A site has gone viral excreting rhetoric and predictions of the fates our people. There is a new entity trying to remove you from your beliefs and claim power upon this earth, it has set in motion a clockwork of gears and doom is impeding pandemonium is near. Does the  Oracle have our safety in mind, what does it gain from all these predictions, a false prophet is amongst us, a charlatan , and I hear no talk of God in its statements, follow the money trail you will find the one who is the Oracle, a dangerous one, and possibly some alien form amongst us an interloper of our days that has set in motion our end of days, a storm is coming!
-from concerned citizen

(This letter is the kind of feelings the Oracle has set in motion in this tale expressed in ways by the authors characters written out in my own short form.)

As mentioned in this tale there is a song by The O Jays, “For the Love of Money.”
A classic song and you can’t help seeing that it all started like this. A lover of music and musician struggling to pay bills used this talent of foresight for the love of money, but as the tale moves forward, as the cogs and gears move, the moral lines became blurred and hope the main protagonist crosses with something else taking form, the love of humanity and peace. This world the Oracle has be jettisoned within has him in all the sound and fury “With Great Power Comes Great Responsibility,” words uttered by Voltaire and the Spider-Man and something the Oracle without a rule book will have to comprehend whilst he starts playing with destinies and free wills.

With all these factors in play, the reader will be thoroughly immersed in this world going yet again topsy turvy with this newfound belief in the Oracle, a new hope.

The story will hook you with anticipation in the outcome and final destination of chess match that seems to play out.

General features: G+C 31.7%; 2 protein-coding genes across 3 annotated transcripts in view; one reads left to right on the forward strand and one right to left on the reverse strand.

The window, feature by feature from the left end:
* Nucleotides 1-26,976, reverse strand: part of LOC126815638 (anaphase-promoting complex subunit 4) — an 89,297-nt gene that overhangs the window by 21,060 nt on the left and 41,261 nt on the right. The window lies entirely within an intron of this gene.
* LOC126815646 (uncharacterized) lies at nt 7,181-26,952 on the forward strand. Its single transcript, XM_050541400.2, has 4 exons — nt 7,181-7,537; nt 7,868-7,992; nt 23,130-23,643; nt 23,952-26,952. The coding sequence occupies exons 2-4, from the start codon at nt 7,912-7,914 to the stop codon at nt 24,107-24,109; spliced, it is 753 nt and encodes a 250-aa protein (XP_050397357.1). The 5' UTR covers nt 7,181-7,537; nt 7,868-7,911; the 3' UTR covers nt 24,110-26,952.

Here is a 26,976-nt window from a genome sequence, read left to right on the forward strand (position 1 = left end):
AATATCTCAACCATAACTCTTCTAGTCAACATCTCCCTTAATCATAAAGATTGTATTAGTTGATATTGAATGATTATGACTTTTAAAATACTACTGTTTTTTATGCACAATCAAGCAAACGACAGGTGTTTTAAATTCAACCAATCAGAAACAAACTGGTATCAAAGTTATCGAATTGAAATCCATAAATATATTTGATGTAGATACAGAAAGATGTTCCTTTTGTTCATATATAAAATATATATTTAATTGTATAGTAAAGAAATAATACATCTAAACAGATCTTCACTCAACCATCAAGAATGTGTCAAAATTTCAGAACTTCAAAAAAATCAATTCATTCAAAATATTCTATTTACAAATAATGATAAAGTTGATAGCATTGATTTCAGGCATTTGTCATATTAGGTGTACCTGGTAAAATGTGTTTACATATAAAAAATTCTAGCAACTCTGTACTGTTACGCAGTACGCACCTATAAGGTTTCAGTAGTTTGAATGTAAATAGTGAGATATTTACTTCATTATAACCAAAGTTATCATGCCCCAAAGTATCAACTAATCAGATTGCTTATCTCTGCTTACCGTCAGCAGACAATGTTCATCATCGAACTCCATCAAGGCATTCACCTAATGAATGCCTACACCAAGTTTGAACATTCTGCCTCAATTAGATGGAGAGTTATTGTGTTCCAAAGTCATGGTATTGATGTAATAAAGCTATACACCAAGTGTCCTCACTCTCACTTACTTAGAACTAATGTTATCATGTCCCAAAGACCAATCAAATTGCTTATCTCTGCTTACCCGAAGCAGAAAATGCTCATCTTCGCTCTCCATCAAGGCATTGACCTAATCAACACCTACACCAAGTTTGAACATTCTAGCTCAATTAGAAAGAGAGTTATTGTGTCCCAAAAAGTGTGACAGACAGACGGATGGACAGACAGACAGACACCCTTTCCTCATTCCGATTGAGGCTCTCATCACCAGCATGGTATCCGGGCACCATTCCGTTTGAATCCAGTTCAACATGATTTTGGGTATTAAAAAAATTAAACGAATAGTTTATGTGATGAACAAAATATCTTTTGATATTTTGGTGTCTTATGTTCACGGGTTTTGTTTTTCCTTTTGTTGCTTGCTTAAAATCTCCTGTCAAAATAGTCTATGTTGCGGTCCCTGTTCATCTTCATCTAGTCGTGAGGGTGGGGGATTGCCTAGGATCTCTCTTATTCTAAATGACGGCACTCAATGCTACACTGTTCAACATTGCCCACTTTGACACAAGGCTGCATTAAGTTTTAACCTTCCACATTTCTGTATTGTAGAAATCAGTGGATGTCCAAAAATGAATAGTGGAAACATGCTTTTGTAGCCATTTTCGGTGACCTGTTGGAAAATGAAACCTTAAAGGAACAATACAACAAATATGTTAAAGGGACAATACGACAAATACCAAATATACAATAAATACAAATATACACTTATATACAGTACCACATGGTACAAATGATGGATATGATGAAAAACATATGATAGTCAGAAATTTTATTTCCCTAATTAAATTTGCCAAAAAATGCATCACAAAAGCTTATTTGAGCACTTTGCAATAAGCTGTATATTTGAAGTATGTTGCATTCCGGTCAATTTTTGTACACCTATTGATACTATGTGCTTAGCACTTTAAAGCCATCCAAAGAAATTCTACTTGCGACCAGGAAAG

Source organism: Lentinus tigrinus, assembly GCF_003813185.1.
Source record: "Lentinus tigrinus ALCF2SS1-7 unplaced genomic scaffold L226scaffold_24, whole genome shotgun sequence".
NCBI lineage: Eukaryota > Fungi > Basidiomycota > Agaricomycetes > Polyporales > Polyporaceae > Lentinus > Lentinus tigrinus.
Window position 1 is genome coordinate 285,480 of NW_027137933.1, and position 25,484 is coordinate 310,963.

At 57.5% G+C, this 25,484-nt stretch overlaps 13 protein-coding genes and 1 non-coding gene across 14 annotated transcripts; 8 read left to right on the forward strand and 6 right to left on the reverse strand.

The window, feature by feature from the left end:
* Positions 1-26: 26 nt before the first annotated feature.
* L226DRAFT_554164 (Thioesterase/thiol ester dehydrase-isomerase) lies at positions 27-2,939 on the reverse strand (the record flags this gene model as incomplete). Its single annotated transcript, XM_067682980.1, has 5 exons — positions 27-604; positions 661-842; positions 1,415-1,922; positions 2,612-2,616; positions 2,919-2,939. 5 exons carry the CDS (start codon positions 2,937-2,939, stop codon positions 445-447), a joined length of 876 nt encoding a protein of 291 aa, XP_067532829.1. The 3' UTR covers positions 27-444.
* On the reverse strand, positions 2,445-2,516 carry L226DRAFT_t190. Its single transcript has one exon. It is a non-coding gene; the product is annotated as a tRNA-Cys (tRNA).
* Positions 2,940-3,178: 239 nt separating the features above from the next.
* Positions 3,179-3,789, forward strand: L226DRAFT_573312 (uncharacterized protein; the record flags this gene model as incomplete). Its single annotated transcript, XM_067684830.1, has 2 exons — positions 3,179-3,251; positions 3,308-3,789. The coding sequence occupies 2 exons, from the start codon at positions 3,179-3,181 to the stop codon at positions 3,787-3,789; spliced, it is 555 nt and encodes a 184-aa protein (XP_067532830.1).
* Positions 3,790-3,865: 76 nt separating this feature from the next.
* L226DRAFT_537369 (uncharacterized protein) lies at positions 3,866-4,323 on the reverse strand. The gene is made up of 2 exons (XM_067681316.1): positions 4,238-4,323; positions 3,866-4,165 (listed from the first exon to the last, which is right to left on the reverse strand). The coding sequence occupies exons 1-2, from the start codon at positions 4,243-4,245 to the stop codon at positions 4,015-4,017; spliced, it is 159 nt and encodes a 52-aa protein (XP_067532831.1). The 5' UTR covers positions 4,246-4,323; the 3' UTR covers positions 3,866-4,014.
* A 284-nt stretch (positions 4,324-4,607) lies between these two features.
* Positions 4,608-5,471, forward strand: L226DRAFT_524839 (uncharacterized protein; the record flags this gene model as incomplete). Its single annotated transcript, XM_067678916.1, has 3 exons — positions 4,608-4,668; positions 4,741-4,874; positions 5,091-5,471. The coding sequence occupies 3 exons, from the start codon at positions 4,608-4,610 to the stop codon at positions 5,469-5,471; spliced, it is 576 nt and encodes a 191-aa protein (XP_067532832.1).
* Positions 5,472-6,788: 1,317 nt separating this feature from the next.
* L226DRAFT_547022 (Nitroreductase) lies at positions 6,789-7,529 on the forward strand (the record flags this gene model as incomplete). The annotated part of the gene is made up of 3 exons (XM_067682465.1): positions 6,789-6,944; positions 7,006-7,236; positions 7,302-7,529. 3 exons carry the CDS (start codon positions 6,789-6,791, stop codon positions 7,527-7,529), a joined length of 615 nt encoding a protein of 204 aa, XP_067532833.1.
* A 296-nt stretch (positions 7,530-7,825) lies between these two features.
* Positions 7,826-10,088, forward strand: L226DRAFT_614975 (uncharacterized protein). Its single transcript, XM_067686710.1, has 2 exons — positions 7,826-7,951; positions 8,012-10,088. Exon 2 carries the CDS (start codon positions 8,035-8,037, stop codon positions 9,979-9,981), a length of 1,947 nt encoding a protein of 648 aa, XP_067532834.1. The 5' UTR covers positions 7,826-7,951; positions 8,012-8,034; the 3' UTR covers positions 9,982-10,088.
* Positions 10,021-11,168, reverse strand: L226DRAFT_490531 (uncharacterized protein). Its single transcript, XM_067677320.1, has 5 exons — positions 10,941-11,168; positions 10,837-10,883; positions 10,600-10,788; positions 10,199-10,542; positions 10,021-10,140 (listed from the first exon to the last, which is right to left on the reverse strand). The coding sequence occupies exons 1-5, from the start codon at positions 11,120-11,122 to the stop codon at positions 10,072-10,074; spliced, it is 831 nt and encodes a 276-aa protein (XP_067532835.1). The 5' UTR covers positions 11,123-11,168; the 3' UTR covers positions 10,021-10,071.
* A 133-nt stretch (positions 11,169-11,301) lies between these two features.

The author has the tale to the point, clear in telling with ease of read, captivating and entertaining, as collateral damage shows it ugly head, powerful people centre on and close a grip and circle on the Oracle and his identity, and powerful people across the world juxtaposed with a human catastrophe in the balance.

This could play out as an entertaining adaptation to a screen near you like Ready Player One, I predict without knowledge of the future.


 

 Excerpts:

 

“Twenty events, all accompanied by dates. The first two had already happened by the time the Site went viral, but the rest all were slated to occur in the future. Since then four more of those dates had passed, and on each, the event on the Site occurred, exactly as it described. Or more accurately, predicted—by an unknown person, presence, supercomputer, or alien that had become known as the Oracle, in the same way that the Site had become the Site.”

 

 “Things happen in the world because the predictions are out there. People do things they wouldn’t otherwise have done. I’m changing the future.”
   Will took more coins and dropped them into the fountain, a few inches apart, one after the other. Each created a new set of ripples, which interacted with the tiny waves generated by the others. Interference patterns—miniature geometries.
  “There,” he continued. “Each prediction is a coin. It ripples out into the world, changing things, and sometimes those changes meet up with ripples from another prediction. They bounce off each other, and then something else happens.”


Questions to the Author on Goodreads :